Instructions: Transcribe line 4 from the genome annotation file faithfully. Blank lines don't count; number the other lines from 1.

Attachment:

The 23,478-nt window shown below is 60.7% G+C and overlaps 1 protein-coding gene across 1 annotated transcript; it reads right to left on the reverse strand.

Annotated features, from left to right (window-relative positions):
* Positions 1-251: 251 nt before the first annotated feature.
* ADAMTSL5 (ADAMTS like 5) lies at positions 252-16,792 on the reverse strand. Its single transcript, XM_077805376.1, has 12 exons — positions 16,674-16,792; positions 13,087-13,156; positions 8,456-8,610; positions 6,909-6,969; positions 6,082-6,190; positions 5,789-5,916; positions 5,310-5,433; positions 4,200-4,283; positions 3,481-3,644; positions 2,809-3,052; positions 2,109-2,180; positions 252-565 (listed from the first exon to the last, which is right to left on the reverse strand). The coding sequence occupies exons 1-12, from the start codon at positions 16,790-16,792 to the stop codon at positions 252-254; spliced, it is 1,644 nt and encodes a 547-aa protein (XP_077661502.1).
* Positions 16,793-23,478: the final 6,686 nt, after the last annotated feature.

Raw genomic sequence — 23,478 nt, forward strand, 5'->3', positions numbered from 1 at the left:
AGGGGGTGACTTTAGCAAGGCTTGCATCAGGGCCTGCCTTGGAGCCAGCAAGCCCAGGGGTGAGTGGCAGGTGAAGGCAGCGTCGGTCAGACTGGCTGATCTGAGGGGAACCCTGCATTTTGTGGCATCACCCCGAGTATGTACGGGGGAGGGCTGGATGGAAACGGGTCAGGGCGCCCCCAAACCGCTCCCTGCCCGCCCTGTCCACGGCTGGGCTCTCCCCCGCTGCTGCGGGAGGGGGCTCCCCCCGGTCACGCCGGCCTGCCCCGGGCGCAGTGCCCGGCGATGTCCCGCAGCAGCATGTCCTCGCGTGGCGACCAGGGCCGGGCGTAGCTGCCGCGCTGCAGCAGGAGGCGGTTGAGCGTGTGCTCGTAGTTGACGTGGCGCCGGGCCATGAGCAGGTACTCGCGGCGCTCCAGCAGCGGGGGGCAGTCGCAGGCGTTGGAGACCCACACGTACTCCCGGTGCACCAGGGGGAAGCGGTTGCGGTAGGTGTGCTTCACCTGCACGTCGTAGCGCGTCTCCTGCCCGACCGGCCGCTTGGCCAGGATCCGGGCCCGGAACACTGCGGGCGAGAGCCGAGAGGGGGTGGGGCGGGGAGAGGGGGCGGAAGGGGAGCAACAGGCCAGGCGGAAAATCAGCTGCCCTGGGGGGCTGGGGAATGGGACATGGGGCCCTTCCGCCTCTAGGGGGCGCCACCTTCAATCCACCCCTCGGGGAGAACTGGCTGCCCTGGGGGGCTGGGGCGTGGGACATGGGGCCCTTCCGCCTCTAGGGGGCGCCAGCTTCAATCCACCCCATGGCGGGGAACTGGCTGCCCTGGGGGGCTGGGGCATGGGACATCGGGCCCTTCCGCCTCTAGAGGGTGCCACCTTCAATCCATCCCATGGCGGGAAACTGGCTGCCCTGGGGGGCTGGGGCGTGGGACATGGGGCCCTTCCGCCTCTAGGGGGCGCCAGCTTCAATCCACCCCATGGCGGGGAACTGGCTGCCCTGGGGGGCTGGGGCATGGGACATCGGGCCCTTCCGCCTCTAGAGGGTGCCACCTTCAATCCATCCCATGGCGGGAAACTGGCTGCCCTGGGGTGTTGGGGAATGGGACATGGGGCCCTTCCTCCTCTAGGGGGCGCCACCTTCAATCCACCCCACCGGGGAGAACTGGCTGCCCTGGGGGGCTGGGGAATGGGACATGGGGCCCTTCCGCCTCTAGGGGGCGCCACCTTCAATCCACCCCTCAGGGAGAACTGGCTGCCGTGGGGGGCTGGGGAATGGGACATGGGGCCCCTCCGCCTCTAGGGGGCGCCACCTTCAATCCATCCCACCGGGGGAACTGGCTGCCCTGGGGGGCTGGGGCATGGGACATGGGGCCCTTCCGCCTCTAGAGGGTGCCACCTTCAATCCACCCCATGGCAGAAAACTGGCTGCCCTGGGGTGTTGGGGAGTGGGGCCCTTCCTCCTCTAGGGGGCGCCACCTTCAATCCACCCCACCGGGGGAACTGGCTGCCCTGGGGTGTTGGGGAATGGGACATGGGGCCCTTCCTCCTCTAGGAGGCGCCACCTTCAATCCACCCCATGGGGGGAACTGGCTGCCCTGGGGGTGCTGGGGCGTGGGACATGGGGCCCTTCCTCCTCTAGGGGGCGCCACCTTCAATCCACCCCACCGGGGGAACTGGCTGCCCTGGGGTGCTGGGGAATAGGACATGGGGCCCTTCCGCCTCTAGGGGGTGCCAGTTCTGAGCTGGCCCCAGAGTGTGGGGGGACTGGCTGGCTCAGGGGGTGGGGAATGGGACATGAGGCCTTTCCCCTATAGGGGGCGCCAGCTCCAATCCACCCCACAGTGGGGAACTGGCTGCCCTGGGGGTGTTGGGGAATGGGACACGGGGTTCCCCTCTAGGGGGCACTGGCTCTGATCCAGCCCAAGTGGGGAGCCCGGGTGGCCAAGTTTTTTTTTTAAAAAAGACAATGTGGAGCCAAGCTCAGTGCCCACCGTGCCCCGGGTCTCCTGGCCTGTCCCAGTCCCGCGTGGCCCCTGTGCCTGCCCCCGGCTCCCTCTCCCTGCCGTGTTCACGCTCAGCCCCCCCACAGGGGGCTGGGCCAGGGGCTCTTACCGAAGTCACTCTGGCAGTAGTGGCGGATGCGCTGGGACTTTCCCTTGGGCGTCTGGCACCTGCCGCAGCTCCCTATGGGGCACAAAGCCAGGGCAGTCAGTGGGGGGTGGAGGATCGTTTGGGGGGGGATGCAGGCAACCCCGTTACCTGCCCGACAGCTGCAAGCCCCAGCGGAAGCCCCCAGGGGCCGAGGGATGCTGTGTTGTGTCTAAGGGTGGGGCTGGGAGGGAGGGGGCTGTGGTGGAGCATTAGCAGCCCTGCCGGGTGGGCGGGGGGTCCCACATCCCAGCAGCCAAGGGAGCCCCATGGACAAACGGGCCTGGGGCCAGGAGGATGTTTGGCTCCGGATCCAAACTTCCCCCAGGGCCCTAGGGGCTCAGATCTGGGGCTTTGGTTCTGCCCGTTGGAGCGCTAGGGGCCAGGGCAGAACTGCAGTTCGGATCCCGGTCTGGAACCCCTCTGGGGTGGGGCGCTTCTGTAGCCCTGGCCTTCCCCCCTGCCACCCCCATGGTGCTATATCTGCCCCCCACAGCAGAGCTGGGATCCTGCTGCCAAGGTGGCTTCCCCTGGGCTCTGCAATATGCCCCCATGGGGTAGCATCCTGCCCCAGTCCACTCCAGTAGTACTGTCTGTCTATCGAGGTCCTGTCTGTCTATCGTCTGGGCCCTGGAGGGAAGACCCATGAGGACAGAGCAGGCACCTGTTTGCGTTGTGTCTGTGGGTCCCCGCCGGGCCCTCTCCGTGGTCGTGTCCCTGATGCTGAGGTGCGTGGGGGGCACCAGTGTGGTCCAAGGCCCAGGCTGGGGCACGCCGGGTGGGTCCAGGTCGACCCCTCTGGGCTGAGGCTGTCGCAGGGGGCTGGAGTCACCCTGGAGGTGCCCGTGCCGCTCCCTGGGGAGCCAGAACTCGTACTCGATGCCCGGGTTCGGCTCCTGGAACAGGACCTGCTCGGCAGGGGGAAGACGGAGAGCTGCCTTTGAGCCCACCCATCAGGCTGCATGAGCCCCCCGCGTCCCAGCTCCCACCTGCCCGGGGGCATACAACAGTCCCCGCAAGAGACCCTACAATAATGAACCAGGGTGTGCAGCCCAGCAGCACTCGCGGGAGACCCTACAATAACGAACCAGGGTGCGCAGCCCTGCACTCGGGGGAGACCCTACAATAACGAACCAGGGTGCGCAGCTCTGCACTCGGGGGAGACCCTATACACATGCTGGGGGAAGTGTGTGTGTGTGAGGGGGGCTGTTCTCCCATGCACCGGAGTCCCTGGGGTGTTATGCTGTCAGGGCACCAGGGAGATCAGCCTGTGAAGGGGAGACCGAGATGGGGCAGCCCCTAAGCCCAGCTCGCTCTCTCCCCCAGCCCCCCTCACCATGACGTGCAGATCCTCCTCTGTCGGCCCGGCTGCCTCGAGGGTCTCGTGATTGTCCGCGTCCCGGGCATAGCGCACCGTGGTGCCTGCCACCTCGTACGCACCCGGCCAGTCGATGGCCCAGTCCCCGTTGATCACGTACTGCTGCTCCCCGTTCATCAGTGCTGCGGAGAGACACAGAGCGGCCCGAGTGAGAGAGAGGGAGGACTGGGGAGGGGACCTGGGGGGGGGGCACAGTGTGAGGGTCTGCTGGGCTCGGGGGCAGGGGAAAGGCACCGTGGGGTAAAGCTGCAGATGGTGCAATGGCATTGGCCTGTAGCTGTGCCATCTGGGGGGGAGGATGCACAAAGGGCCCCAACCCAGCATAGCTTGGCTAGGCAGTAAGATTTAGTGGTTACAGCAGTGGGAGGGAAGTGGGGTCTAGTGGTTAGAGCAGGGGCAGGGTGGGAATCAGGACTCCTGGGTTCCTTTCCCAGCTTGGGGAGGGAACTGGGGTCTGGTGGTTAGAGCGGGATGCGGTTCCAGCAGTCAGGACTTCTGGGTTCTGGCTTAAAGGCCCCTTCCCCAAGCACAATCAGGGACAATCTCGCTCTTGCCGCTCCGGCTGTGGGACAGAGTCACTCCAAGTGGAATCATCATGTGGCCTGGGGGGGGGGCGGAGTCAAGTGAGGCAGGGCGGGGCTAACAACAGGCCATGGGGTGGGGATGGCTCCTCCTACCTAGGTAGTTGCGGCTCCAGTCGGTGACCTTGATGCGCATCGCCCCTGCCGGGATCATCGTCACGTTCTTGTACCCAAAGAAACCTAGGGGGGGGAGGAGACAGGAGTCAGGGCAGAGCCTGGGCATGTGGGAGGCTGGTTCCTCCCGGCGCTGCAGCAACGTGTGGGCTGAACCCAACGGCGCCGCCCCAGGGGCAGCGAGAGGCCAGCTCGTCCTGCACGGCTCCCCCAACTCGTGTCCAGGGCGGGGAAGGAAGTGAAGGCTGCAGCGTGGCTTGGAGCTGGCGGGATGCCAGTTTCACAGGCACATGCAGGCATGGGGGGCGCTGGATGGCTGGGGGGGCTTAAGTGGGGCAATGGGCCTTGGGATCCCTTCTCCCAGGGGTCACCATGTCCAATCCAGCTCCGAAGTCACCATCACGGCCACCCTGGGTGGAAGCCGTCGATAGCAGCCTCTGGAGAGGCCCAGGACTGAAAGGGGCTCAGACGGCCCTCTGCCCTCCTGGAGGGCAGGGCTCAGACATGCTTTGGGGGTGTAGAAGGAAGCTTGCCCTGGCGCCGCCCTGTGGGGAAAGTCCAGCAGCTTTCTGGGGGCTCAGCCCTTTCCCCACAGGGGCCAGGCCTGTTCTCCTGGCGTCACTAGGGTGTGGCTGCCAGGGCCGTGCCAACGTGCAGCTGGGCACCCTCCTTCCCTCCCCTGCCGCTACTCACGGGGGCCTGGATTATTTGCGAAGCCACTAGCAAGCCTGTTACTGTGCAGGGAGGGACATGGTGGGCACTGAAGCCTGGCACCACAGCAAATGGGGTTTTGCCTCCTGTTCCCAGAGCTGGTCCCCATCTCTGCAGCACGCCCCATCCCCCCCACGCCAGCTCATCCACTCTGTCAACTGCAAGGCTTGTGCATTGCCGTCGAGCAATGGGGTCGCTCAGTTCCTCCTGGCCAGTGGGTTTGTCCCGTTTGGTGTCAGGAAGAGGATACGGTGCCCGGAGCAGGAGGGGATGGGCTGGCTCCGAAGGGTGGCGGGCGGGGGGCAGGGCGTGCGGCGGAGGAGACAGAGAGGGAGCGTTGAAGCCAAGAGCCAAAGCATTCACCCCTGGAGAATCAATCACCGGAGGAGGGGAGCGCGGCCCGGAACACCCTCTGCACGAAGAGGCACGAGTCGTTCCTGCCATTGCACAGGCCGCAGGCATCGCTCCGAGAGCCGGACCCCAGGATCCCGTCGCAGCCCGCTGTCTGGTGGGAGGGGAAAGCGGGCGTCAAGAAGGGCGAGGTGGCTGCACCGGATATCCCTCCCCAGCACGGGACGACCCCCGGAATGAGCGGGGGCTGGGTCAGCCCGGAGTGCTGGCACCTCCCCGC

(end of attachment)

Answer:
* ADAMTSL5 (ADAMTS like 5) lies at positions 252-16,792 on the reverse strand. Its single transcript, XM_077805376.1, has 12 exons — positions 16,674-16,792; positions 13,087-13,156; positions 8,456-8,610; positions 6,909-6,969; positions 6,082-6,190; positions 5,789-5,916; positions 5,310-5,433; positions 4,200-4,283; positions 3,481-3,644; positions 2,809-3,052; positions 2,109-2,180; positions 252-565 (listed from the first exon to the last, which is right to left on the reverse strand). The coding sequence occupies exons 1-12, from the start codon at positions 16,790-16,792 to the stop codon at positions 252-254; spliced, it is 1,644 nt and encodes a 547-aa protein (XP_077661502.1).